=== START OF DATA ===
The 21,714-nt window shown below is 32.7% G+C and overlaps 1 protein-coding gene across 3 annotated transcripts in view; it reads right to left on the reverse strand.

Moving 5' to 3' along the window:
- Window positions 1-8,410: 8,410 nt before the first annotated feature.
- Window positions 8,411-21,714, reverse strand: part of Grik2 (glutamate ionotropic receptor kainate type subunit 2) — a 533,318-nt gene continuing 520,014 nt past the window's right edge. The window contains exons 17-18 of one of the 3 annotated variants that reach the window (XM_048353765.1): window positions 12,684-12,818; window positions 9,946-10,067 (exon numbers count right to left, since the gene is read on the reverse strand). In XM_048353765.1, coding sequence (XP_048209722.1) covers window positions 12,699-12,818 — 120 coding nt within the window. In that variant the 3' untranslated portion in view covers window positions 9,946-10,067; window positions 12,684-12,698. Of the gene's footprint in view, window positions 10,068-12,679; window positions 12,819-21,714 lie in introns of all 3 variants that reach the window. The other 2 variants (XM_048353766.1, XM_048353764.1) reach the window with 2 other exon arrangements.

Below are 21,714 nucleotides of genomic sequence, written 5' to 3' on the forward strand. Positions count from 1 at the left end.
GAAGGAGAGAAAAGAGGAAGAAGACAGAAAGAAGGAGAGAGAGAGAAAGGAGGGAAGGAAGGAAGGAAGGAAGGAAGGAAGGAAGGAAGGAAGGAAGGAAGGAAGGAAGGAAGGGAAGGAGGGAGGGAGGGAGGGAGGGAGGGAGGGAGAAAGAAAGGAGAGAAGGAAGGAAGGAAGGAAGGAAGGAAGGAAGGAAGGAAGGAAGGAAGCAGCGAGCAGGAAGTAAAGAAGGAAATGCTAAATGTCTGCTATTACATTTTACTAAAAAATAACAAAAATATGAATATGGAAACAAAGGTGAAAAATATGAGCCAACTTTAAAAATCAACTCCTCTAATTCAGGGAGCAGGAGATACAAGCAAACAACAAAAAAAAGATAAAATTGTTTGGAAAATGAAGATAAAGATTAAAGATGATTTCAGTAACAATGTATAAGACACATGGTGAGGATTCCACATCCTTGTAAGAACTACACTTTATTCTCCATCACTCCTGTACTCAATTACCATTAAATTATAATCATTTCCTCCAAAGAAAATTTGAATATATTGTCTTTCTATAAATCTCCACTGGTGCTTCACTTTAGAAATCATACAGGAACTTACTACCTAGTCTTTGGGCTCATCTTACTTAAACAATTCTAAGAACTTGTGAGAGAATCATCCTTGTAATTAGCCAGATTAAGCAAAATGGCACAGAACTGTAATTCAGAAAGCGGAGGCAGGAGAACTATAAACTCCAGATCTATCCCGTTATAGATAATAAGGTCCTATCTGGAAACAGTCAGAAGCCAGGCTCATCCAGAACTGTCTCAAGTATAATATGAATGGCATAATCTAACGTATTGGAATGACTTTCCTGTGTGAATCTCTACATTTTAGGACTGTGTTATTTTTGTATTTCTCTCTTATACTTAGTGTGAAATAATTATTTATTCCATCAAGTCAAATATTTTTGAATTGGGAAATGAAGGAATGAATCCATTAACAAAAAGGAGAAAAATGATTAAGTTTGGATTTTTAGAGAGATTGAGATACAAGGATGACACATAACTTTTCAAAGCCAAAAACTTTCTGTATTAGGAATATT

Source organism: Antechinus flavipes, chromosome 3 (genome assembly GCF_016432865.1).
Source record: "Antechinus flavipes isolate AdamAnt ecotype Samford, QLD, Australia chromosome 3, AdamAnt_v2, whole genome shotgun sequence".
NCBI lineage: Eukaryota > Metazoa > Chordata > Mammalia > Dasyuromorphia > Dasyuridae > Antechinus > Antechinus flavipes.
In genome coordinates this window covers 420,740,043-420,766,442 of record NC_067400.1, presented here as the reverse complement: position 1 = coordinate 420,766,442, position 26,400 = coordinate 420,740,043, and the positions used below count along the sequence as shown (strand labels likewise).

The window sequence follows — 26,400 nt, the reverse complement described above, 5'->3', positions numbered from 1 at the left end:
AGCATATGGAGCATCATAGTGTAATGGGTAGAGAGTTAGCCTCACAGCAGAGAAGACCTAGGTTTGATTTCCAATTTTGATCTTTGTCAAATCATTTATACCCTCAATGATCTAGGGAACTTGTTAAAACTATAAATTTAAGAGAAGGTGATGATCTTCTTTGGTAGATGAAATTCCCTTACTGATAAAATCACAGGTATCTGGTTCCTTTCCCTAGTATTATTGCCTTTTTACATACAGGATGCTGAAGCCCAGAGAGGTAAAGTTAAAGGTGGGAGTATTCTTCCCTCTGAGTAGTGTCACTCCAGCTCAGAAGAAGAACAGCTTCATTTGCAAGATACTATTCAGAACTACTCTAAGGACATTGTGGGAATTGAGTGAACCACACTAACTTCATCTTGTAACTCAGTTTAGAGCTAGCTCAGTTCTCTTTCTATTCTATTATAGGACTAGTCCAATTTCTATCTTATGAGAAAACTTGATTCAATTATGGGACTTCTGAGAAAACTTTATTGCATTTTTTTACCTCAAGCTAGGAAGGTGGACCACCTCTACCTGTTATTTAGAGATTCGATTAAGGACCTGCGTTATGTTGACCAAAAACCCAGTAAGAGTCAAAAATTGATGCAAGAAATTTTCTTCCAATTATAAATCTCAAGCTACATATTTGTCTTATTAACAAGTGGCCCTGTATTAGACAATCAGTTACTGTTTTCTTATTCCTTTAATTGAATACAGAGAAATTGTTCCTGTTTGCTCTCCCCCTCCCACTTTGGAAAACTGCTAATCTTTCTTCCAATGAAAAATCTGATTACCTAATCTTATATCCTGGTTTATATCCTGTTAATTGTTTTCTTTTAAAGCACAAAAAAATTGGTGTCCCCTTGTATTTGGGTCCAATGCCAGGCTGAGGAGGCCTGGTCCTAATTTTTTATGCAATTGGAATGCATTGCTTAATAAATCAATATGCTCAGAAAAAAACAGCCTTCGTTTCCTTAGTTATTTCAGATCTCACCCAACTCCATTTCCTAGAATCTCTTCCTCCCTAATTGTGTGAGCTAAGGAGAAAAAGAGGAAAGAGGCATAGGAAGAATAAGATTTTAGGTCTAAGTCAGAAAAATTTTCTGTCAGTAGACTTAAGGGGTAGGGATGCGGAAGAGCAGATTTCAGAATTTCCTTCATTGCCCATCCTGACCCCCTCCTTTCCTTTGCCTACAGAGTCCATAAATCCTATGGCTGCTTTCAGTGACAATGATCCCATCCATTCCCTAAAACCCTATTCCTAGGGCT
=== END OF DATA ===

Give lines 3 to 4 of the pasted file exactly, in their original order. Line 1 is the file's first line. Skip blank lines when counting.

- Window positions 1-8,410: 8,410 nt before the first annotated feature.
- Window positions 8,411-21,714, reverse strand: part of Grik2 (glutamate ionotropic receptor kainate type subunit 2) — a 533,318-nt gene continuing 520,014 nt past the window's right edge. The window contains exons 17-18 of one of the 3 annotated variants that reach the window (XM_048353765.1): window positions 12,684-12,818; window positions 9,946-10,067 (exon numbers count right to left, since the gene is read on the reverse strand). In XM_048353765.1, coding sequence (XP_048209722.1) covers window positions 12,699-12,818 — 120 coding nt within the window. In that variant the 3' untranslated portion in view covers window positions 9,946-10,067; window positions 12,684-12,698. Of the gene's footprint in view, window positions 10,068-12,679; window positions 12,819-21,714 lie in introns of all 3 variants that reach the window. The other 2 variants (XM_048353766.1, XM_048353764.1) reach the window with 2 other exon arrangements.